Health Ministry figures published Thursday morning showed that 1,994 new cases were confirmed on Wednesday, just under the 2,000 mark below which authorities have determined that restrictions can start to be eased.
According to the ministry, positivity rates of the 37,230 tests conducted on Wednesday have dropped to 5.3%.
Professor Ronni Gamzu, the leader of the government’s efforts to contain the coronavirus outbreak, estimated on Thursday that infection rates in Israel could reach the threshold for easing some restrictions in the coming days, while warning that the current downward trend could still be reversed and that it was too early to draw definite conclusions.
However, as Gamzu has clarified, the target number of 2,000 daily infections — along with a positive test rate of under 8% and a basic reproduction number of less than 0.8 — must be met as a daily average for an entire week.
“According to this morning’s data there has been another drop in confirmed cases and it is currently around 2,000,” Gamzu told Army Radio. “The positive rate is under 8%, and the basic reproduction number reached its goal. However, we need to consider the number of daily infections while looking several days back and see the daily average over at least a week.”
Gamzu said that authorities would check early next week whether the target numbers have been reached, and expressed optimism.
“We will have to double-check the numbers, but my opinion is that at the beginning of next week, we will definitely be able to take the first step in easing the restrictions,” Gamzu said. That phase is expected to return the private sector to normal operations, excluding businesses that receive customers in person, and reopen kindergartens and preschools.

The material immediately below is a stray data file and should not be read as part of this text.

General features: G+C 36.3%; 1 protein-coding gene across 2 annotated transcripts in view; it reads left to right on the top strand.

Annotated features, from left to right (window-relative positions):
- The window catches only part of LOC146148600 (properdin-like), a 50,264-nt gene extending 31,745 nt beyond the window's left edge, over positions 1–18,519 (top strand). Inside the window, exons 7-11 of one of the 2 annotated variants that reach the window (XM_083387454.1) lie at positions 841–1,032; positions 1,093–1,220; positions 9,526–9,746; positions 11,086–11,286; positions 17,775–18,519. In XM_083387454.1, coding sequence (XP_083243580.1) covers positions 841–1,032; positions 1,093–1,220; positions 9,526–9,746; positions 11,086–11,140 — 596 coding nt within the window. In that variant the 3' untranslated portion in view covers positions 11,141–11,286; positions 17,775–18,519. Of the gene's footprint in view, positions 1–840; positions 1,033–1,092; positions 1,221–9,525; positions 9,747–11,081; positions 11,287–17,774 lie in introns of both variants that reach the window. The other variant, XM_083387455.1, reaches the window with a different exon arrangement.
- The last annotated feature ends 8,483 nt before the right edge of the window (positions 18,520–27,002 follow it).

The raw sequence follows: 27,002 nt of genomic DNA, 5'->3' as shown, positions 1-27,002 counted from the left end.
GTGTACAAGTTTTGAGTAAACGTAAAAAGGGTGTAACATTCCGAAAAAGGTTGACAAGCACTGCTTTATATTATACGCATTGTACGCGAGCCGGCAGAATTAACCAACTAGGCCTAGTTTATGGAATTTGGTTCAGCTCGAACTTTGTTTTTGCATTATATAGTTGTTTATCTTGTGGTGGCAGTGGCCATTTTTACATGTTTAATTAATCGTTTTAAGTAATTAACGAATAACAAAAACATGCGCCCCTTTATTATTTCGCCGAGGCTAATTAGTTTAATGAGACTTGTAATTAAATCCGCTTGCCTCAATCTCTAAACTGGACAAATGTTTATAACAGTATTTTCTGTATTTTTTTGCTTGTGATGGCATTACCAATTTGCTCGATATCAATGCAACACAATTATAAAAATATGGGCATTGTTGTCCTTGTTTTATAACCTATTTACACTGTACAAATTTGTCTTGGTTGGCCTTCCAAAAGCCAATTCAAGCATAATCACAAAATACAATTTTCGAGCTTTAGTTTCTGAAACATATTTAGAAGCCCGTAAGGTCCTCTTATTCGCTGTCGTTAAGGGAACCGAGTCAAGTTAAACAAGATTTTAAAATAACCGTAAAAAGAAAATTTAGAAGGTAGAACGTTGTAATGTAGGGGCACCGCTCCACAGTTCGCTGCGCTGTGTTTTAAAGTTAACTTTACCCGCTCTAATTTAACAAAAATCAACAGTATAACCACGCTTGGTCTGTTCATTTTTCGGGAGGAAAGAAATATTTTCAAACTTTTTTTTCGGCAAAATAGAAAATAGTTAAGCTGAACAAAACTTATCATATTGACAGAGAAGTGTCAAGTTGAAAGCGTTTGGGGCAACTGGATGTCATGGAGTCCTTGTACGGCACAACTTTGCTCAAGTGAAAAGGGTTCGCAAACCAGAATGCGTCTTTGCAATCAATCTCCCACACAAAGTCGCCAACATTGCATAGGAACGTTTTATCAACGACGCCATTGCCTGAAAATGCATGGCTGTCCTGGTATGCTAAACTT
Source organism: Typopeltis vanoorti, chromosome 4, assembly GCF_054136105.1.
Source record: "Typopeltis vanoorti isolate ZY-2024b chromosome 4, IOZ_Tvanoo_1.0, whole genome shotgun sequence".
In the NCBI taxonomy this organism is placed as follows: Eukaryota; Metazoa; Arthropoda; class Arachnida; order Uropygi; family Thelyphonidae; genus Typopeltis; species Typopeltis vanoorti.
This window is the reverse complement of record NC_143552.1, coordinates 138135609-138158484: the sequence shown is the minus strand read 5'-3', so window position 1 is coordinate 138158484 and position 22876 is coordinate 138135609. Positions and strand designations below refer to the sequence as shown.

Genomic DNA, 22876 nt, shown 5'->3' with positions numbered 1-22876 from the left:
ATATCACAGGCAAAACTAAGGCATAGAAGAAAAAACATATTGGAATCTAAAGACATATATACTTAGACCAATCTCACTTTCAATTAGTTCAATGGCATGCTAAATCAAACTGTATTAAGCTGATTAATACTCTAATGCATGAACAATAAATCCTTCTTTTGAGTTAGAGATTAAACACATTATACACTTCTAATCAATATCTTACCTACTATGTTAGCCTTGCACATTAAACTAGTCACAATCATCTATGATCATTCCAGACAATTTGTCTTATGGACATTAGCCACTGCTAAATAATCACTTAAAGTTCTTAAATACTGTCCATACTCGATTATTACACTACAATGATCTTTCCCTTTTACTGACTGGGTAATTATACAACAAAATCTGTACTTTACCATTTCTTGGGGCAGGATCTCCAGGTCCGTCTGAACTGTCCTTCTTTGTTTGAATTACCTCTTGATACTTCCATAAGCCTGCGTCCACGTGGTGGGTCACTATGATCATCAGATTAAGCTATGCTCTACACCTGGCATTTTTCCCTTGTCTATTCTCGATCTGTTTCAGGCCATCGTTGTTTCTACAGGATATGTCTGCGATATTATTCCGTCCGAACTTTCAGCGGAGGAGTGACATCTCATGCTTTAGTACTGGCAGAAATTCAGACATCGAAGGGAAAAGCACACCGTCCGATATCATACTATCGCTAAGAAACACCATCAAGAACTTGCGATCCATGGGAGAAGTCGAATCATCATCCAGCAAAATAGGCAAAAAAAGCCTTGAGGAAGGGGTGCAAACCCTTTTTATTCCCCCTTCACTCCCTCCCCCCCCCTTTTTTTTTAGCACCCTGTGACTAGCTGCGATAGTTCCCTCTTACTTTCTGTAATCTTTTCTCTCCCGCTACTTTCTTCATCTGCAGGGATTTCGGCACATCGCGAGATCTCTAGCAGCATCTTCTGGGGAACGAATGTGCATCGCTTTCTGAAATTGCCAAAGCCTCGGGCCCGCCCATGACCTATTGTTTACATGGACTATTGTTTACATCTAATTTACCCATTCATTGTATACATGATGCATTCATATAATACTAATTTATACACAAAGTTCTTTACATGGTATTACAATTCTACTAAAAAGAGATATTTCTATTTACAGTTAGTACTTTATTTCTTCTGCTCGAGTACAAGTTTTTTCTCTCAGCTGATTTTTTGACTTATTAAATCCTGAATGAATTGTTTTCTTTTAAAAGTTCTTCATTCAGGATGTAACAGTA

The country’s death toll stood at 2,099. The number of serious cases continued its downward trend and reached 734, including 253 patients on ventilators.
Israel’s rate of positive coronavirus test results is the lowest since July. Less than three weeks ago, daily infections were above 8,000.
Gamzu said Wednesday that officials were looking into the possibility of shortening the time required for mandatory quarantine of those exposed to the virus. He said the drop in infections and the readiness of the health system to test people quickly and to swiftly trace contacts made the move a possibility.
Israel currently requires 14 days of quarantine for anyone coming from abroad and anyone who was in contact with a confirmed carrier.
Gamzu suggested that those in quarantine may be able to leave after just 10 days by taking a virus test. He said an announcement on the matter would be made in the coming days.
“We have enough tests to allow it. It’s being worked on in the Health Ministry,” he said during a tour of an IDF Home Front Command headquarters tasked with contact tracing.
“There is at the moment a good ability to break [the chain of infection],” he said. “There is an operating headquarters, 2,000 investigations [a day] are being handled with high quality. That gives us the ability to contain, to control.”
Gamzu also backed maintaining the lockdown in “red” cities, which aligns with his traffic light plan that would apply localized lockdown measures depending on infection rates.
There are currently 43,939 people battling COVID-19, with Yerushalayim leading the country with 5,162 active cases followed by Bnei Brak with 3,715.